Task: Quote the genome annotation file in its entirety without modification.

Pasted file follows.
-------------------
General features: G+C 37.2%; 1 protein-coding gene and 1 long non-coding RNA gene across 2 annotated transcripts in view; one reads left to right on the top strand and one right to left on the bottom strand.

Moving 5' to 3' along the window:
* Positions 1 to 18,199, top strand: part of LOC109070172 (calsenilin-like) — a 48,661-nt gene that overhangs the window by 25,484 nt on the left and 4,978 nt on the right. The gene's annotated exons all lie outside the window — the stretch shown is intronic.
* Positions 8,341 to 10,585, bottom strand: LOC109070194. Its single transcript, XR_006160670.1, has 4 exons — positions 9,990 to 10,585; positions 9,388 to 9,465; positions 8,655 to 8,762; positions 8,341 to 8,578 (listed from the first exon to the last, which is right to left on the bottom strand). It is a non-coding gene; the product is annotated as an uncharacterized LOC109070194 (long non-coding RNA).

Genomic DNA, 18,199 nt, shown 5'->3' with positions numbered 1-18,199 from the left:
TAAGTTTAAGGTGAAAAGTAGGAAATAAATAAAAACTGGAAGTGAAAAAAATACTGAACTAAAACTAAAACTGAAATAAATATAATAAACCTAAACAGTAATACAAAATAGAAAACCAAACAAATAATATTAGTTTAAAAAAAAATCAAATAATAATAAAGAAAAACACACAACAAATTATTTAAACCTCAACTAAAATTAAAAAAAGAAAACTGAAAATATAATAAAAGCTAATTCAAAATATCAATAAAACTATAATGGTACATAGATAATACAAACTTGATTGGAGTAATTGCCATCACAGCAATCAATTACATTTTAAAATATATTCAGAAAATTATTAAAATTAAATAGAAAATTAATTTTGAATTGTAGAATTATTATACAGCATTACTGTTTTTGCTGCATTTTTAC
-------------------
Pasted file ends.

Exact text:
General features: G+C 37.2%; 1 protein-coding gene and 1 long non-coding RNA gene across 2 annotated transcripts in view; one reads left to right on the top strand and one right to left on the bottom strand.

Moving 5' to 3' along the window:
* Positions 1 to 18,199, top strand: part of LOC109070172 (calsenilin-like) — a 48,661-nt gene that overhangs the window by 25,484 nt on the left and 4,978 nt on the right. The gene's annotated exons all lie outside the window — the stretch shown is intronic.
* Positions 8,341 to 10,585, bottom strand: LOC109070194. Its single transcript, XR_006160670.1, has 4 exons — positions 9,990 to 10,585; positions 9,388 to 9,465; positions 8,655 to 8,762; positions 8,341 to 8,578 (listed from the first exon to the last, which is right to left on the bottom strand). It is a non-coding gene; the product is annotated as an uncharacterized LOC109070194 (long non-coding RNA).

Genomic DNA, 18,199 nt, shown 5'->3' with positions numbered 1-18,199 from the left:
TAAGTTTAAGGTGAAAAGTAGGAAATAAATAAAAACTGGAAGTGAAAAAAATACTGAACTAAAACTAAAACTGAAATAAATATAATAAACCTAAACAGTAATACAAAATAGAAAACCAAACAAATAATATTAGTTTAAAAAAAAATCAAATAATAATAAAGAAAAACACACAACAAATTATTTAAACCTCAACTAAAATTAAAAAAAGAAAACTGAAAATATAATAAAAGCTAATTCAAAATATCAATAAAACTATAATGGTACATAGATAATACAAACTTGATTGGAGTAATTGCCATCACAGCAATCAATTACATTTTAAAATATATTCAGAAAATTATTAAAATTAAATAGAAAATTAATTTTGAATTGTAGAATTATTATACAGCATTACTGTTTTTGCTGCATTTTTAC